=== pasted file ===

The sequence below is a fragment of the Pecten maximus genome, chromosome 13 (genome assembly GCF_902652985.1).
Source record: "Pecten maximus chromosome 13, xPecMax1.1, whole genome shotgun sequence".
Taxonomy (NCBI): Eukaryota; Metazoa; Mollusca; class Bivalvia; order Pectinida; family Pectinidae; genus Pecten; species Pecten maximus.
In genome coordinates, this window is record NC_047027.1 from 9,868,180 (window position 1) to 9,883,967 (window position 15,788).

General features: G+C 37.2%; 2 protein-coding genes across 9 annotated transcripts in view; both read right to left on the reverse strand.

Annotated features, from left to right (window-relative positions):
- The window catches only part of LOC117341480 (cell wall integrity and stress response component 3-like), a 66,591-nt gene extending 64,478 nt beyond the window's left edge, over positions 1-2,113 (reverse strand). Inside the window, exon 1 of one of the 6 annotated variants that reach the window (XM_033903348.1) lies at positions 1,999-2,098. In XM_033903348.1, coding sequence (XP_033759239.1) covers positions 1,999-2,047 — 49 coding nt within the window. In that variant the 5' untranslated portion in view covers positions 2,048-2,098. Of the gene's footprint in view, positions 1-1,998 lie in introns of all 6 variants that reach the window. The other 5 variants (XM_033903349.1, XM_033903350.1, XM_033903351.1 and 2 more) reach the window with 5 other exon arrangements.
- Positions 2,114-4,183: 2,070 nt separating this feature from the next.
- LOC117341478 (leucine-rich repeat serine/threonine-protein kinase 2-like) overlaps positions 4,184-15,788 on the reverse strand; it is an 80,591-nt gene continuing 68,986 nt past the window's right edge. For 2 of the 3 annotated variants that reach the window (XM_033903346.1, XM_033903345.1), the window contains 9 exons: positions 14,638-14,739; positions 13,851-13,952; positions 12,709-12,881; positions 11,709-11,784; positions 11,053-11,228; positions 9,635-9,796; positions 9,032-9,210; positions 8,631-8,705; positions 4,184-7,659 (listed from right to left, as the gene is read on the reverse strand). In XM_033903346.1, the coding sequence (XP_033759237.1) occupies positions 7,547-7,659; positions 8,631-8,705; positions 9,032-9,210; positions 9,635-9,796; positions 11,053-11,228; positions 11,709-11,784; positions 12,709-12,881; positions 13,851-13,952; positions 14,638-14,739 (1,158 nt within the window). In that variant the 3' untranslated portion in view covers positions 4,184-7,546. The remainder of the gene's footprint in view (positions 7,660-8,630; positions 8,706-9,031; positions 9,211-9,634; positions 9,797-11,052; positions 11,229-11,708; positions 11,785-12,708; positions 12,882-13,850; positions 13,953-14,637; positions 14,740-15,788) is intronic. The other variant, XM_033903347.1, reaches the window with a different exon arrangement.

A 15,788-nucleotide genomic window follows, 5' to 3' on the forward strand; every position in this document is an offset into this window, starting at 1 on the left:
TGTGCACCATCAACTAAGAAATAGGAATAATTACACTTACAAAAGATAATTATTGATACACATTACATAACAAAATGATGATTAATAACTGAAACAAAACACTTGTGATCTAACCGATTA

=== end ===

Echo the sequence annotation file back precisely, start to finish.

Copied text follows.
The sequence below is a fragment of the Pecten maximus genome, chromosome 13 (genome assembly GCF_902652985.1).
Source record: "Pecten maximus chromosome 13, xPecMax1.1, whole genome shotgun sequence".
Taxonomy (NCBI): Eukaryota; Metazoa; Mollusca; class Bivalvia; order Pectinida; family Pectinidae; genus Pecten; species Pecten maximus.
In genome coordinates, this window is record NC_047027.1 from 9,868,180 (window position 1) to 9,883,967 (window position 15,788).

General features: G+C 37.2%; 2 protein-coding genes across 9 annotated transcripts in view; both read right to left on the reverse strand.

Annotated features, from left to right (window-relative positions):
- The window catches only part of LOC117341480 (cell wall integrity and stress response component 3-like), a 66,591-nt gene extending 64,478 nt beyond the window's left edge, over positions 1-2,113 (reverse strand). Inside the window, exon 1 of one of the 6 annotated variants that reach the window (XM_033903348.1) lies at positions 1,999-2,098. In XM_033903348.1, coding sequence (XP_033759239.1) covers positions 1,999-2,047 — 49 coding nt within the window. In that variant the 5' untranslated portion in view covers positions 2,048-2,098. Of the gene's footprint in view, positions 1-1,998 lie in introns of all 6 variants that reach the window. The other 5 variants (XM_033903349.1, XM_033903350.1, XM_033903351.1 and 2 more) reach the window with 5 other exon arrangements.
- Positions 2,114-4,183: 2,070 nt separating this feature from the next.
- LOC117341478 (leucine-rich repeat serine/threonine-protein kinase 2-like) overlaps positions 4,184-15,788 on the reverse strand; it is an 80,591-nt gene continuing 68,986 nt past the window's right edge. For 2 of the 3 annotated variants that reach the window (XM_033903346.1, XM_033903345.1), the window contains 9 exons: positions 14,638-14,739; positions 13,851-13,952; positions 12,709-12,881; positions 11,709-11,784; positions 11,053-11,228; positions 9,635-9,796; positions 9,032-9,210; positions 8,631-8,705; positions 4,184-7,659 (listed from right to left, as the gene is read on the reverse strand). In XM_033903346.1, the coding sequence (XP_033759237.1) occupies positions 7,547-7,659; positions 8,631-8,705; positions 9,032-9,210; positions 9,635-9,796; positions 11,053-11,228; positions 11,709-11,784; positions 12,709-12,881; positions 13,851-13,952; positions 14,638-14,739 (1,158 nt within the window). In that variant the 3' untranslated portion in view covers positions 4,184-7,546. The remainder of the gene's footprint in view (positions 7,660-8,630; positions 8,706-9,031; positions 9,211-9,634; positions 9,797-11,052; positions 11,229-11,708; positions 11,785-12,708; positions 12,882-13,850; positions 13,953-14,637; positions 14,740-15,788) is intronic. The other variant, XM_033903347.1, reaches the window with a different exon arrangement.

A 15,788-nucleotide genomic window follows, 5' to 3' on the forward strand; every position in this document is an offset into this window, starting at 1 on the left:
TGTGCACCATCAACTAAGAAATAGGAATAATTACACTTACAAAAGATAATTATTGATACACATTACATAACAAAATGATGATTAATAACTGAAACAAAACACTTGTGATCTAACCGATTA